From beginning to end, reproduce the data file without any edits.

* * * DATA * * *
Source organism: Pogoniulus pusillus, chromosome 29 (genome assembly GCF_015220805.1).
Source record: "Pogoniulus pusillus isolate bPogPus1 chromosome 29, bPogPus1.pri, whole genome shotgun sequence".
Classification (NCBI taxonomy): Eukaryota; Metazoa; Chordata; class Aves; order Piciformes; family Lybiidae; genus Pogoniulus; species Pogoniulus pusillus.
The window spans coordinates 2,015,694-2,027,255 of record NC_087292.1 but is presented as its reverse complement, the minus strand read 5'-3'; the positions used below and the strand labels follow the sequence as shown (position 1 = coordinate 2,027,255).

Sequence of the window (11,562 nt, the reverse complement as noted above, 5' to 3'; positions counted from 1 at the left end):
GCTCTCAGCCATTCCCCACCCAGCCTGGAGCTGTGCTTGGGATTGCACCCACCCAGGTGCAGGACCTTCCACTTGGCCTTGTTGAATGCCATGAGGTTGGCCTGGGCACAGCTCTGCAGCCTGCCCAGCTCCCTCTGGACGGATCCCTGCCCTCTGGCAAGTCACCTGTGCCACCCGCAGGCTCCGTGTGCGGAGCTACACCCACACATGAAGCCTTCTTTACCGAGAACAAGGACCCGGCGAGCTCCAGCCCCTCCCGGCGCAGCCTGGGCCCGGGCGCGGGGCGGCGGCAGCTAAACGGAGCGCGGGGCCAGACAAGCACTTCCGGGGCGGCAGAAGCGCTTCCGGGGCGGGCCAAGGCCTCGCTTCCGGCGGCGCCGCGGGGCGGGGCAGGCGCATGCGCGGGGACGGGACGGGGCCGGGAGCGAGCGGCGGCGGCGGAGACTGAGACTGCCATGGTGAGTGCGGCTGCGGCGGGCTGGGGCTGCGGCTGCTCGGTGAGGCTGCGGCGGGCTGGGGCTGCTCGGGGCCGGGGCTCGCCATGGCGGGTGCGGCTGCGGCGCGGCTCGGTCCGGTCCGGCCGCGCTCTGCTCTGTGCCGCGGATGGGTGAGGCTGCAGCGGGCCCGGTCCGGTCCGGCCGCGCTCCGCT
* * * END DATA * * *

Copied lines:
Source organism: Pogoniulus pusillus, chromosome 29 (genome assembly GCF_015220805.1).
Source record: "Pogoniulus pusillus isolate bPogPus1 chromosome 29, bPogPus1.pri, whole genome shotgun sequence".
Classification (NCBI taxonomy): Eukaryota; Metazoa; Chordata; class Aves; order Piciformes; family Lybiidae; genus Pogoniulus; species Pogoniulus pusillus.
The window spans coordinates 2,015,694-2,027,255 of record NC_087292.1 but is presented as its reverse complement, the minus strand read 5'-3'; the positions used below and the strand labels follow the sequence as shown (position 1 = coordinate 2,027,255).

Sequence of the window (11,562 nt, the reverse complement as noted above, 5' to 3'; positions counted from 1 at the left end):
GCTCTCAGCCATTCCCCACCCAGCCTGGAGCTGTGCTTGGGATTGCACCCACCCAGGTGCAGGACCTTCCACTTGGCCTTGTTGAATGCCATGAGGTTGGCCTGGGCACAGCTCTGCAGCCTGCCCAGCTCCCTCTGGACGGATCCCTGCCCTCTGGCAAGTCACCTGTGCCACCCGCAGGCTCCGTGTGCGGAGCTACACCCACACATGAAGCCTTCTTTACCGAGAACAAGGACCCGGCGAGCTCCAGCCCCTCCCGGCGCAGCCTGGGCCCGGGCGCGGGGCGGCGGCAGCTAAACGGAGCGCGGGGCCAGACAAGCACTTCCGGGGCGGCAGAAGCGCTTCCGGGGCGGGCCAAGGCCTCGCTTCCGGCGGCGCCGCGGGGCGGGGCAGGCGCATGCGCGGGGACGGGACGGGGCCGGGAGCGAGCGGCGGCGGCGGAGACTGAGACTGCCATGGTGAGTGCGGCTGCGGCGGGCTGGGGCTGCGGCTGCTCGGTGAGGCTGCGGCGGGCTGGGGCTGCTCGGGGCCGGGGCTCGCCATGGCGGGTGCGGCTGCGGCGCGGCTCGGTCCGGTCCGGCCGCGCTCTGCTCTGTGCCGCGGATGGGTGAGGCTGCAGCGGGCCCGGTCCGGTCCGGCCGCGCTCCGCT